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UN special envoy on human rights calls on federal government to review methylmercury mitigation efforts ST. JOHN’S, N.L. — The United Nations has called on the federal government to “prevent the release of methylmercury” at Muskrat Falls. Baskut Tunach, the United Nations special rapporteur on human rights and hazardous […]
UN special envoy on human rights calls on federal government to review methylmercury mitigation efforts
ST. JOHN'S, N.L. —
The United Nations has called on the federal government to “prevent the release of methylmercury” at Muskrat Falls.
Baskut Tunach, the United Nations special rapporteur on human rights and hazardous substances and wastes, was in Canada from May 24 to June 6, and issued a wide-ranging statement on Indigenous people and their treatment by public bodies in the country.
Muskrat Falls gets a specific mention by Tunach, who spoke with land and river protectors during his visit:
“Concerns were raised regarding the absence of meaningful consultation afforded to two affected First Nations, the risk of methylmercury releases contaminating traditional foods and impacting health, the unaddressed risk of dam failure and the flooding of sites containing toxic military waste,” wrote Tunach.
“It was alleged that the vast majority of the affected community would either suffer from extreme food insecurity or be forced to eat contaminated food if the dam is constructed without proper clearance of the reservoir. I urge the federal government to use its leverage as the largest investor in the project to review whether UNDRIP compatible procedures were followed for all affected Indigenous peoples, and to prevent the release of methylmercury.”
UNDRIP refers to the UN declaration on the Rights of Indigenous Peoples.
Roberta Frampton Benefiel, of the Grand Riverkeepers, says the statement from the United Nations means a lot to those concerned about risks associated with methylmercury.
“My first thought: thank god, someone is finally listening. We wouldn’t have had to go to the United Nations if we had anyone in this territory representing us or anyone in St. John’s representing aboriginal concerns – or anyone in Ottawa, for that matter,” said Benefiel.
“For me, the methylmercury issue, it seems to government – both the federal and provincial – that it’s just the cost of doing business. To them, it’s like nothing.”
Methylmercury is the major source of naturally occurring mercury, but can be toxic if left to accumulate in the environment. In hydroelectric reservoirs, methylmercury is released by organic material left to rot underwater, particularly from submerged soil.
Benefiel says losing access to wild food downstream of Muskrat Falls, in the event of food consumption advisories, amounts to a cultural genocide.
“What are we doing to Indigenous people’s livelihoods? They get together and go out on the ice to fish for salmon and trout, they do that in the spring to get out on the ice for seal meat,” said Benefiel.
“What they’re doing is destroying a part of the culture. It’s like when the residential schools took the kids away from their parents and forced them to speak English instead of their own language. It’s a cultural genocide. Taking them off the food source that makes them who they are and who they’ve been for centuries is another form.”
In late October 2016, Premier and Labrador and Indigenous Affairs Minister Dwight Ball held a marathon meeting with Indigenous leaders that resulted in an agreement to appoint an independent experts advisory committee to provide oversight for the project, specifically the methylmercury issue.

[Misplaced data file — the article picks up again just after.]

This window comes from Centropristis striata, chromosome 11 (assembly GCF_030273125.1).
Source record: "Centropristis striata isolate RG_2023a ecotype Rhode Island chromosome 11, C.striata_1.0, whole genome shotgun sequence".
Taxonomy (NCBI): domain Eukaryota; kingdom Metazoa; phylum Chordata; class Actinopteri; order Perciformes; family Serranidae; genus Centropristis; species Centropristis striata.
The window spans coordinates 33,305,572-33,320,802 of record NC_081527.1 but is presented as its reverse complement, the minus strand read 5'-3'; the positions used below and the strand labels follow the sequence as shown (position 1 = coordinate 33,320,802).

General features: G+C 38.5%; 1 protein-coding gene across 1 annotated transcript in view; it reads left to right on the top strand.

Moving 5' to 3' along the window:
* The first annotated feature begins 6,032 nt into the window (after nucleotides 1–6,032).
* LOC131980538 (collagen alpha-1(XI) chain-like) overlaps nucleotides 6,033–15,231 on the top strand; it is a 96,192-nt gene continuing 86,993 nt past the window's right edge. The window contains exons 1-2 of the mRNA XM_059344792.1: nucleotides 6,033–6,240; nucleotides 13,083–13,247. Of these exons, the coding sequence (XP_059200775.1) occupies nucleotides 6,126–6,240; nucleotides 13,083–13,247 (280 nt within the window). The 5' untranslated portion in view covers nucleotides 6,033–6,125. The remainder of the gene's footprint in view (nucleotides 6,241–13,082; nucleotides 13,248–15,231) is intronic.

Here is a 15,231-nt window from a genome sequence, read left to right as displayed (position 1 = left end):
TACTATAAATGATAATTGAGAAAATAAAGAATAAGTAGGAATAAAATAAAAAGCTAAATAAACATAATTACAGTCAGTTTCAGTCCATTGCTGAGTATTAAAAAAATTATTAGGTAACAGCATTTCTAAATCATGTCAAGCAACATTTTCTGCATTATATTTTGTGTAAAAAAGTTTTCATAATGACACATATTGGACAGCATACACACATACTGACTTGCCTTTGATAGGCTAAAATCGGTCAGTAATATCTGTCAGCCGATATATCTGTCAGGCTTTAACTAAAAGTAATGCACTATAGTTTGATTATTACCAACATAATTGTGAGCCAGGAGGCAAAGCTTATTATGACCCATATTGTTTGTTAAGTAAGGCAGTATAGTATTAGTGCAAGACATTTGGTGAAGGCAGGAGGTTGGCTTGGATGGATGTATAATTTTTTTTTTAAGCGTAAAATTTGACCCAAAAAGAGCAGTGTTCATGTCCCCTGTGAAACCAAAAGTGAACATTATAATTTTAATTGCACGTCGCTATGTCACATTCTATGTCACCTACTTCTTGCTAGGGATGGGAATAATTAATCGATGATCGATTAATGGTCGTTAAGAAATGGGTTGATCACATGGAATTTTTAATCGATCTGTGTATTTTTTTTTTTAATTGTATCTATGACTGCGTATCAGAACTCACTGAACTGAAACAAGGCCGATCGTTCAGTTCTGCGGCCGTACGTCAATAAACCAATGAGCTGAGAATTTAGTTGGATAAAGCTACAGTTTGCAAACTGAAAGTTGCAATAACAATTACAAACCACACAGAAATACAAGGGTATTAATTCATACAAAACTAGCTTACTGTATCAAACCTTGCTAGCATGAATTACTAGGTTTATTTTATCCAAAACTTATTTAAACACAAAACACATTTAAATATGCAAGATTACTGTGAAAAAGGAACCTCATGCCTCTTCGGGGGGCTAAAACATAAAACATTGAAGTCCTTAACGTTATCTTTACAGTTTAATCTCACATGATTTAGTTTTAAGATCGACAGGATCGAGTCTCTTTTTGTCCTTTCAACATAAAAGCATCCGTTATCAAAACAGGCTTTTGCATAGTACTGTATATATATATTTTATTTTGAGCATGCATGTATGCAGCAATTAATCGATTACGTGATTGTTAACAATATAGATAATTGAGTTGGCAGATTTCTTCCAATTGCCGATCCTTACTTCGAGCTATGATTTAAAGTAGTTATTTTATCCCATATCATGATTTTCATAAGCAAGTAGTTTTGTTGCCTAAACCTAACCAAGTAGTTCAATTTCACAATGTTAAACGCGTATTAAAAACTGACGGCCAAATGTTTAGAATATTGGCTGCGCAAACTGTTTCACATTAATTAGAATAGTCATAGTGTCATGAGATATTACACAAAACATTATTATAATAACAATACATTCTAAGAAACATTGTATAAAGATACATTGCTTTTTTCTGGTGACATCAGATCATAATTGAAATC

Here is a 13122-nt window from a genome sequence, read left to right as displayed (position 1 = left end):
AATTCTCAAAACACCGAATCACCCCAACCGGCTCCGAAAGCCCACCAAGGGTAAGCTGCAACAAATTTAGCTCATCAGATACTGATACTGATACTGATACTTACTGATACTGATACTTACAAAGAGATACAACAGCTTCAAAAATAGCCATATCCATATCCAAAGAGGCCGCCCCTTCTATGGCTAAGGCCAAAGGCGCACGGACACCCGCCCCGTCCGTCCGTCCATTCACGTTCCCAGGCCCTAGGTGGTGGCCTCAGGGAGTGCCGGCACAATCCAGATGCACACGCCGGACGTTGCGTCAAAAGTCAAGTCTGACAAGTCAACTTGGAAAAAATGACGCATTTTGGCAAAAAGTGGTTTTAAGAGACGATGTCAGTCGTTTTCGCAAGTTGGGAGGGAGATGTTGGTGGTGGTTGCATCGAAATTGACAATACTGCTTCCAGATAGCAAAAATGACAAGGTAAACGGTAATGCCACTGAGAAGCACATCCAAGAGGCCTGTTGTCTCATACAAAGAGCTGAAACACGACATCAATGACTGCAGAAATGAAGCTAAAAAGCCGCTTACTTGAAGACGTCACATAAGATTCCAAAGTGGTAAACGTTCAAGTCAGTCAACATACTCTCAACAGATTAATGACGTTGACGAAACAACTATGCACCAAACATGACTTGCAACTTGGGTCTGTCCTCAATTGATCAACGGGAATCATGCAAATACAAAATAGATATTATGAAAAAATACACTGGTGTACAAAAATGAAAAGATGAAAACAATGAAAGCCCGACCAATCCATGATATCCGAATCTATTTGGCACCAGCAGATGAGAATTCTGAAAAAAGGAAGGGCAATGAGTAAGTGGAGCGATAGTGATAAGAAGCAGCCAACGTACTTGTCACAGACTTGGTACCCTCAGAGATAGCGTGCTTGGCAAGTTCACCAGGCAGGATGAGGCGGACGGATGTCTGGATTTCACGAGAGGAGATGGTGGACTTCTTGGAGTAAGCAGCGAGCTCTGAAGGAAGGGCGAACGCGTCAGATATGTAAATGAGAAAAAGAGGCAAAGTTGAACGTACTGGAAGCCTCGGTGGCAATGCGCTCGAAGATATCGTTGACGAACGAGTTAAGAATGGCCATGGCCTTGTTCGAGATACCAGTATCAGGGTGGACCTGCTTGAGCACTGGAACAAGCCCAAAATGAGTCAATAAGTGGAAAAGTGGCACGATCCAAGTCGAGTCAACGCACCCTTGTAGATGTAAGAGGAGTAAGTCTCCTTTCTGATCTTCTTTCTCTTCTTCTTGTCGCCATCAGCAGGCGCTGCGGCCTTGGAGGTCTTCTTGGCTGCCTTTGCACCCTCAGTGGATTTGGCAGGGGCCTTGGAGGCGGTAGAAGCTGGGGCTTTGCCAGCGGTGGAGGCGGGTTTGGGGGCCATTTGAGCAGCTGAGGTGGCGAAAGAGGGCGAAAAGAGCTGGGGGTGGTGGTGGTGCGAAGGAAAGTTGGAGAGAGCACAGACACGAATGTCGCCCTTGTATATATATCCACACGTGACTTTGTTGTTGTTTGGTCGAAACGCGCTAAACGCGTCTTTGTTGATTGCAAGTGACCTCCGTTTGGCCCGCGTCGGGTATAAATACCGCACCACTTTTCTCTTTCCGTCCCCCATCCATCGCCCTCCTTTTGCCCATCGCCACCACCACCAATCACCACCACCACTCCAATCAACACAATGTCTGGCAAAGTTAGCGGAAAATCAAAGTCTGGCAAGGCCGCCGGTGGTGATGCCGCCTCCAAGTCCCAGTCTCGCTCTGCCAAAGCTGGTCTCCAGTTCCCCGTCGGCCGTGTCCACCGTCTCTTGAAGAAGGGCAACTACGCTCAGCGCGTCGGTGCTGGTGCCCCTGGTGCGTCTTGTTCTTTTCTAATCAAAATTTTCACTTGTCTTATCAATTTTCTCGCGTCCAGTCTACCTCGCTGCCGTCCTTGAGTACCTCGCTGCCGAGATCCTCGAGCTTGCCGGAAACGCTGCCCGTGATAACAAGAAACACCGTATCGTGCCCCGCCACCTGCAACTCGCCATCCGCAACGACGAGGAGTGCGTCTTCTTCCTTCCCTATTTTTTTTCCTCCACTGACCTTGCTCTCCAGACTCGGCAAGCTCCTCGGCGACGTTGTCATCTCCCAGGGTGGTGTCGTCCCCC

In April 2018, the Independent Experts Advisory Committee gave four recommendations to the provincial government. The fourth point addressed methylmercury directly: “The IEAC recommends that Nalcor Energy undertake targeted removal of soil and capping of wetlands in the future reservoir area before impoundment.”
Only three of the four Indigenous groups agreed to the measure. The Nunatsiavut Government, Nunatukavut Community Council, Innu Nation, and affected municipalities agreed with capping wetlands in the area, while the Innu Nation disagreed on targeted removal of soil.
In a statement from the Office of the Premier, Ball says the government has been trying to arrange a meeting with Indigenous leaders to discuss soil removal and wetland capping, after weather and schedule issues thwarted earlier attempts at a meeting. The meeting will take place next week.
“With respect to progress to date, water monitoring has been in place for almost three years, and has shown that methylmercury levels have at no time represented a risk to public health. The current monitoring regime was agreed upon by all parties and applauded by the IEAC for its design. Since then, over 1,200 tests for methylmercury levels in the reservoir, downstream, and in Lake Melville have been conducted,” reads the statement.
“Government agrees with the Indigenous groups on the importance of continued monitoring.”
The Premier’s Office statement goes on to affirm the safety of the water and country food in the downstream area of Muskrat Falls.
“The IEAC also did valuable work in confirming that current practices relating to the consumption of country foods and water are safe,” reads the statement.
“As a condition of release from the environmental assessment process, the province required the production of a human health risk assessment by Nalcor. Upon acceptance, the province directed that compensation will be provided if consumption advisories are ever issued.”
The federal government is expected to speak on the matter on Monday.
Also on Monday, a protest in favour of mitigating methylmercury at Muskrat Falls will happen as the House of Assembly opens for the first time after the 2019 general election.